The Hiring Process: Things That Are Dragging It Out:

A hiring process that draws on too long is detrimental to both the employer and those seeking new employment opportunities.

A recent study found that more than 57 percent of the 1,000 U.S. workers polled said the most irritating part of the job search process is waiting to see if they got the job. What’s more, one-quarter of those surveyed stated they actually lose interest in the firm if they don’t hear back about their status within a week after their first interview, and another 46 percent lose interest if there’s no update one to two weeks post-interview.

This illustrates how important communication and speed are when you’re looking to expand your team. To keep the process moving along at a pace that’s both effective and efficient, consider these tips:

How you schedule interviews

If you’re forcing candidates to go back and forth with you for weeks at a time simply to get a first interview on the books, don’t be shocked when you end up losing would-be hires who don’t want to continue with the process.

With interview scheduling software available, it’s become easier than ever to get interviews set up. This means there’s no excuse to force the process to draw on over the course of weeks or even months.

Getting too many people involved in the interview process

It’s certainly important to have buy-in from different managers within your company as you begin to expand your team, particularly if these individuals will have to interface with the new employee on a regular basis. However, be selective about who you’re inviting into the room during interviews.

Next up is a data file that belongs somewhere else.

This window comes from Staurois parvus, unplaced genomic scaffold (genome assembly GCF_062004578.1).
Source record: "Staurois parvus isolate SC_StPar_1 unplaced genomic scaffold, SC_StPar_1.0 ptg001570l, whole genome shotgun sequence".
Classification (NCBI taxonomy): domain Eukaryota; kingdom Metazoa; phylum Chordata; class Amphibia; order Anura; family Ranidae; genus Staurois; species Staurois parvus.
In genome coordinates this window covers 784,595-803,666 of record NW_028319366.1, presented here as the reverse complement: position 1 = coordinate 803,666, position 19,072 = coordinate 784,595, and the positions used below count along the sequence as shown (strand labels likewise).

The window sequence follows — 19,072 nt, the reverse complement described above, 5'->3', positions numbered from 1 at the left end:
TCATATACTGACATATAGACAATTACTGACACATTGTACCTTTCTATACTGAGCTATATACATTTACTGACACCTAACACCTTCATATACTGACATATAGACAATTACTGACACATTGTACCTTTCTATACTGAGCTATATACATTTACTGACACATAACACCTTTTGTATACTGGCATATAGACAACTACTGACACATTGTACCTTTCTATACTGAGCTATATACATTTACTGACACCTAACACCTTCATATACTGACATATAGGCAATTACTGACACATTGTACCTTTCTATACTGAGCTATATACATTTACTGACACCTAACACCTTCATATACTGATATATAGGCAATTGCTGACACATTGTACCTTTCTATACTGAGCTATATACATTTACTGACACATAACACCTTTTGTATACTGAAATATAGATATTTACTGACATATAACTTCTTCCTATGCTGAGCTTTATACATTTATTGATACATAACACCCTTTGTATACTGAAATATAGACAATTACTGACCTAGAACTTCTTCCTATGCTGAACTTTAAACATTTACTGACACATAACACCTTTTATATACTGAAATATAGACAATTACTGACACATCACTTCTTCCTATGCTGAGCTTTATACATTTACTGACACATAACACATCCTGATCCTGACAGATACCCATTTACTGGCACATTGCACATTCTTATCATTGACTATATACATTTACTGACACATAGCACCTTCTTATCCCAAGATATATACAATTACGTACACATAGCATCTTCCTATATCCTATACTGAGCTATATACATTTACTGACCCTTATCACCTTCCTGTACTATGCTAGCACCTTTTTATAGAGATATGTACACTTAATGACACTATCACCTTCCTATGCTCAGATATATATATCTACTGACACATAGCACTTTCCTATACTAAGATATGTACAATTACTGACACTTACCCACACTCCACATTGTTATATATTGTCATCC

Collaborative hiring can be helpful as you make a decision, but when you start to get a room packed with people wanting to offer their opinion, it can slow down the process and make it nearly impossible to come to a decision. For this reason, you’ll want to limit it to essential personnel only.

You head into the hiring process unsure what you’re looking for

Perhaps you wrote a job description looking for a web designer, but only after you began interviewing did you realize that you actually have more of a need for a graphic designer. This requires you to begin the process over, with new criteria in mind, thus slowing everything down.

Before you put together a job description or start bringing in candidates for interviews, take time to do a full analysis of the business’s needs so you can be certain about what you’re looking for in your hire.

What skills do they need to have? What duties will they take care of on both a short- and long-term basis?

Get feedback from other departments to ensure the type of candidate you’re recruiting is actually the type of professional you need to help your business move forward.

There are no timeline benchmarks

If you’re not careful, it’s easy to let the timeline of the hiring process slip away from you.

Your schedule gets jam-packed one week, so you push the interviews off until the next week. But then those days fill up, so you postpone until the following week, and so on. Suddenly, it’s three months in, and you’re no closer to finding the newest member of your team.

Before you begin the interview process, do yourself a favor and set benchmarks for you and anyone else involved with hiring. If you know that by X date you need to have completed your first round interviews, and by Y date you need to have narrowed it down to your top three candidates, there’s more pressure to keep things moving, thus preventing your hiring from extending on for months on end.


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